10. Superfund fact sheet: Benzene. Fact sheet

    SciTech Connect

    Not Available

    1992-09-01

    The fact sheet describes benzene, a chemical that can be found in a variety of products, including petroleum products (e.g. gasoline), some household cleaners, and some glues and adhesives. Explanations of how people are exposed to benzene and how benzene can enter the body and may affect human health are given. The fact sheet is one in a series providing reference information about Superfund issues and is intended for readers with no formal scientific training.

  11. Superfund and contamination of workers' homes.

    PubMed

    Zirschky, J; Gentry, B; Marcus, P

    1987-11-01

    Although originally conceived as a means to clean up abandoned hazardous waste sites, at least one state is now attempting to use the Superfund (CERCLA) legislation as a means to recover the costs of a home contamination incident. This case has not been litigated yet. If the state is successful, however, the Superfund program would be expanded not only to cover waste disposal practices but also industrial hygiene practices. Industries thus need to review the nature and disposition of their waste material and their industrial hygiene practices in order to assess their full potential exposure under Superfund. The small amounts of chemicals that may leave a factory on workers' clothing and shoes someday could develop into a costly home decontamination project. If a review of past and present industrial hygiene practices reveals that home contamination could have occurred, an industry should take an offensive (as opposed to defensive) role in correcting the problem. Not only can taking the initiative in remedying a problem help minimize damage to employee health, morale and public opinion, but clean-up costs can be reduced as well without sacrificing the quality of the remedial action. PMID:3425546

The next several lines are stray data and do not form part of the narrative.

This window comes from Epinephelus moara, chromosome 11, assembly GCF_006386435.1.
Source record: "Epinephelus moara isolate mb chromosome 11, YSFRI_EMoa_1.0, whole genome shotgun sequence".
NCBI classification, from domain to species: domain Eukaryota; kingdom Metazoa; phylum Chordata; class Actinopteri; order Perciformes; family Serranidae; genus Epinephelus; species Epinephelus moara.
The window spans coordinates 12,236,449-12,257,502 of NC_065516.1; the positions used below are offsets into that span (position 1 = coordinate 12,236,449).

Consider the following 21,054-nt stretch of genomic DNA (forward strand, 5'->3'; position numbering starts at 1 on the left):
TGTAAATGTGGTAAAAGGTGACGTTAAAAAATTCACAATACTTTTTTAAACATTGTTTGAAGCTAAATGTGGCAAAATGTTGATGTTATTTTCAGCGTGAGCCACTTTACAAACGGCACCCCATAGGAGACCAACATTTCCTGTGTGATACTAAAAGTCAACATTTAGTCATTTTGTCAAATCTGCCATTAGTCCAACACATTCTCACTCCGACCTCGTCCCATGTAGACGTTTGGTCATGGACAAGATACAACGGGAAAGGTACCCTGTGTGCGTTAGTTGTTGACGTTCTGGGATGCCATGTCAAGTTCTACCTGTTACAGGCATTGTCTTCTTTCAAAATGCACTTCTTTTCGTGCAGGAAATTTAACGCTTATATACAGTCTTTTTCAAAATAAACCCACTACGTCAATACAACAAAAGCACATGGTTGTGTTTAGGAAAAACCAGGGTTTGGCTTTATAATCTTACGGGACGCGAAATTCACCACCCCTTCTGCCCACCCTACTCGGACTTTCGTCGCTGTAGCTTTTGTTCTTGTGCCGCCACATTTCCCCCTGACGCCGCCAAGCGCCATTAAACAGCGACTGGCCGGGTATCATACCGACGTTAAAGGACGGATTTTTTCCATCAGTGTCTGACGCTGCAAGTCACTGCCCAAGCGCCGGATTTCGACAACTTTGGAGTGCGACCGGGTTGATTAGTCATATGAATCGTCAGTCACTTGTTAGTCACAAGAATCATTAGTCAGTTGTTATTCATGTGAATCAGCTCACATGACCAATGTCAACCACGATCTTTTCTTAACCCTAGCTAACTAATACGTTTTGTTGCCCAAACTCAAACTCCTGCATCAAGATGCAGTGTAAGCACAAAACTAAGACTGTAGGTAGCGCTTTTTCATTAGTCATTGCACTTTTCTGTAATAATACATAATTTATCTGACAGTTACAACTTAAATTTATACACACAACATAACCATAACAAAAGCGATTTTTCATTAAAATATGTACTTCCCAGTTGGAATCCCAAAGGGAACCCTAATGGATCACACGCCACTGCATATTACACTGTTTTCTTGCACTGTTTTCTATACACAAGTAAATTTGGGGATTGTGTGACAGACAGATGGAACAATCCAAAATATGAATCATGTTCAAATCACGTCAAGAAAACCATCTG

12. 78 FR 68056 - Information Collection Request Submitted to OMB for Review and Approval; Comment Request; EPA's...

    Federal Register 2010, 2011, 2012, 2013, 2014

    2013-11-13

    ... AGENCY Information Collection Request Submitted to OMB for Review and Approval; Comment Request; EPA's Design for the Environment (DfE) Logo Redesign Consultations AGENCY: Environmental Protection Agency (EPA). ACTION: Notice. SUMMARY: The Environmental Protection Agency has submitted a new information...

  13. 78 FR 12054 - Information Collection Request Submitted to OMB for Review and Approval; Comment Request; EPA's...

    Federal Register 2010, 2011, 2012, 2013, 2014

    2013-02-21

    ... Federal Register (77 FR 50495) on August 21, 2012 during a 60- day comment period. This notice allows for... ENERGY STAR Program in the Residential Sector (Renewal) AGENCY: Environmental Protection Agency (EPA... request (ICR), ``EPA's ENERGY STAR Program in the Residential Sector'' (EPA ICR No. 2193.03, OMB...

  14. On the brink of reform: Four bills vie for the Superfund reauthorization title

    SciTech Connect

    Zodrow, J.J.

    1995-12-01